This research examines the effect of interruptions in the decision making process on the degree of context-dependence. We find that interrupting decision-makers attenuates the attraction effect, but increases the compromise effect. We propose this occurs because interruption leads to a greater reliance on one’s chronic preferences, rather than a construction of preferences based on contextual cues.
Wendy Liu and Jonathan Levav (2011) ,"Preferences, Interrupted", in NA - Advances in Consumer Research Volume 38, eds. Darren W. Dahl, Gita V. Johar, and Stijn M.J. van Osselaer, Duluth, MN : Association for Consumer Research.
Wendy Liu, U.C. San Diego, USA
Jonathan Levav, Columbia University, USA
NA - Advances in Consumer Research Volume 38 | 2011
The Effects of Breadth of Product Categories on Budgeting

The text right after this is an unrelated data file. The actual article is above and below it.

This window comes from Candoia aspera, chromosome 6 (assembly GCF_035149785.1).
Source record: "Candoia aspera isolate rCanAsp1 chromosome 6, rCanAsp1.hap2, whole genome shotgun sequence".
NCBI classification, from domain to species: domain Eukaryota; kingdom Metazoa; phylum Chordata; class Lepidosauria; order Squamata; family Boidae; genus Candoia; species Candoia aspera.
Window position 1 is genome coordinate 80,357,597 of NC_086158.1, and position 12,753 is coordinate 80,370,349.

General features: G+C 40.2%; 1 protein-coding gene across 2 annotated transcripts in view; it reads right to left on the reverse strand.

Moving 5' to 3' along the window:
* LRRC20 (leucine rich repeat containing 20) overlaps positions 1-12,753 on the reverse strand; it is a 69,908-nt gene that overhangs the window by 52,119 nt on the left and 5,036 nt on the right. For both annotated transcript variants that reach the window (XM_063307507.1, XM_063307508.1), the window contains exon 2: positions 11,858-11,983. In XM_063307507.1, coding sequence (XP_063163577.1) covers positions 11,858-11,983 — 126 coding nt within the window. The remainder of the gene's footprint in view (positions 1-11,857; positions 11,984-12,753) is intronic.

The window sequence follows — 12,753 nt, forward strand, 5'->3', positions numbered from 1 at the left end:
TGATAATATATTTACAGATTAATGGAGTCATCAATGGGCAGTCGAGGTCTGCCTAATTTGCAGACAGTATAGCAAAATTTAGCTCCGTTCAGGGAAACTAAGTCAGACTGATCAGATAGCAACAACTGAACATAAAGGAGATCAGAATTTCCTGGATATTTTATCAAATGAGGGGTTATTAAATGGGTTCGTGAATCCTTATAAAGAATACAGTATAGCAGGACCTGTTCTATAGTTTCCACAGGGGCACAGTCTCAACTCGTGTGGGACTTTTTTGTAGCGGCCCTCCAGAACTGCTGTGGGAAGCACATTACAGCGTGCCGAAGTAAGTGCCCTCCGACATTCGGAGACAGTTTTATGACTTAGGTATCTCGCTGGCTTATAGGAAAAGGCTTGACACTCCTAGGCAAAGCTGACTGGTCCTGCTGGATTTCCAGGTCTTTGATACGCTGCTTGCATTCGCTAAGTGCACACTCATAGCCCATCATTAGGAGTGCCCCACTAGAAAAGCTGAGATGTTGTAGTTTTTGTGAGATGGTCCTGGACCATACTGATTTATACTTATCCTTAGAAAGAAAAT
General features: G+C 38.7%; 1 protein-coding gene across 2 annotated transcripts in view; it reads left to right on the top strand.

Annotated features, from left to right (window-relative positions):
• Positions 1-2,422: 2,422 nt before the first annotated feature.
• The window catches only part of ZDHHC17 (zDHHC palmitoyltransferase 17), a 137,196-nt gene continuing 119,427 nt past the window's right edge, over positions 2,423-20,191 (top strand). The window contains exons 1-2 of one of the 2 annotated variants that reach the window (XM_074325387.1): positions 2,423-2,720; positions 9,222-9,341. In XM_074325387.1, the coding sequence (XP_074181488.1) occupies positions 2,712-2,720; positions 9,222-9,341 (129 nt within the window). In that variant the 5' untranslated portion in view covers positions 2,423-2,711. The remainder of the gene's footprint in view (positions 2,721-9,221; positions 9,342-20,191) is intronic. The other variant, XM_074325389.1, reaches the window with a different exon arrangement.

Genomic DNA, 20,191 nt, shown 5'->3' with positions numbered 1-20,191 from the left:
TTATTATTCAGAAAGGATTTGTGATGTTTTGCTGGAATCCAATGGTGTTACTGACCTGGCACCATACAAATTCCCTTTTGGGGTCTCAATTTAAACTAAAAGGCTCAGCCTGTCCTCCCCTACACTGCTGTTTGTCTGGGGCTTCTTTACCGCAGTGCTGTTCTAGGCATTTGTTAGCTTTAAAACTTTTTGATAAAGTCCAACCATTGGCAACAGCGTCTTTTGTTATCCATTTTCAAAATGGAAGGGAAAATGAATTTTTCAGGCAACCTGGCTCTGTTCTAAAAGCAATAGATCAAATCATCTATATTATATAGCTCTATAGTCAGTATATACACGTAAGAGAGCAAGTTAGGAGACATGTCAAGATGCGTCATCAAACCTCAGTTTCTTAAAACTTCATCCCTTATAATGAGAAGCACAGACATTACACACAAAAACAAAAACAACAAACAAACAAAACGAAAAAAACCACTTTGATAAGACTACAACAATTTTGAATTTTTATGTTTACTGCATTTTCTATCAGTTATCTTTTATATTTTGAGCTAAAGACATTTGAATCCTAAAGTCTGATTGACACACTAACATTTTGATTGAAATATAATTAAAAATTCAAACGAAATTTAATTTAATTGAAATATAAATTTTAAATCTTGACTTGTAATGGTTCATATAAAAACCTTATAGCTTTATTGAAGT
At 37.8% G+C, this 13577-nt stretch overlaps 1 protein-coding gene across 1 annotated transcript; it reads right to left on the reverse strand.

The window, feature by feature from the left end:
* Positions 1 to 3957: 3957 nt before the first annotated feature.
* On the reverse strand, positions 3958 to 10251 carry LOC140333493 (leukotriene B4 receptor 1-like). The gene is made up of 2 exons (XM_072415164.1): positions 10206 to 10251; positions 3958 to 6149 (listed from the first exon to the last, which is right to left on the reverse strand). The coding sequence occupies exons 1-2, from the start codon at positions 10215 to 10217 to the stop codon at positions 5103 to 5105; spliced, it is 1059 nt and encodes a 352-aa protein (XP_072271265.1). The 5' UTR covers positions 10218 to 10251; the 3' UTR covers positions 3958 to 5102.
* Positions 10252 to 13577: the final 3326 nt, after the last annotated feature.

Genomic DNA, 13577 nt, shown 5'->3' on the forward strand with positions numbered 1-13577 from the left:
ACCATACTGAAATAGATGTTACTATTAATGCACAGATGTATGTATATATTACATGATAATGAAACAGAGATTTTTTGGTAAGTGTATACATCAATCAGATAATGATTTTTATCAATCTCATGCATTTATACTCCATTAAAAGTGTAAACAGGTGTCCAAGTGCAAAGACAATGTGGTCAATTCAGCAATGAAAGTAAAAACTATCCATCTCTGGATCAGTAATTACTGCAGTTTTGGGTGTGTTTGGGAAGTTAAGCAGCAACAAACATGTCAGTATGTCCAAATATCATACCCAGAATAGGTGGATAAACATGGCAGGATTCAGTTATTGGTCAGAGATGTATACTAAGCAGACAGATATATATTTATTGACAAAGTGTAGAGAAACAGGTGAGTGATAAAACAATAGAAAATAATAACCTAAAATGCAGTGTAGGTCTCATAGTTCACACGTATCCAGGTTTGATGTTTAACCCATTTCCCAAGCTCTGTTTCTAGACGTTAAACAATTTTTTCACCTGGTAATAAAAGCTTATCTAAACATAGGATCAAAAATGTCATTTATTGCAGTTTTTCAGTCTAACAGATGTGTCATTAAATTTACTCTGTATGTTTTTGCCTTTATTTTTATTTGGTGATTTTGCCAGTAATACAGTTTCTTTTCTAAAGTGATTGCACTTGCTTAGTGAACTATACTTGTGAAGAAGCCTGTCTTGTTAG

An Tran, University of La Verne
John Lynch, University of Colorado, USA
K3. Goal or Knowledge? Exploring the Nature of Culture and its Consequential Effect
Xiaohua Zhao, Tsinghua University
Fang Wan, University of Manitoba, Canada
Antonios Stamatogiannakis, IE Business School, IE University
Haiyang Yang, Johns Hopkins University
F5. Alternative Food Consumption (AFC) Adoption and Low SES Youth Food Well-Being: From Precontemplation to Maintenance
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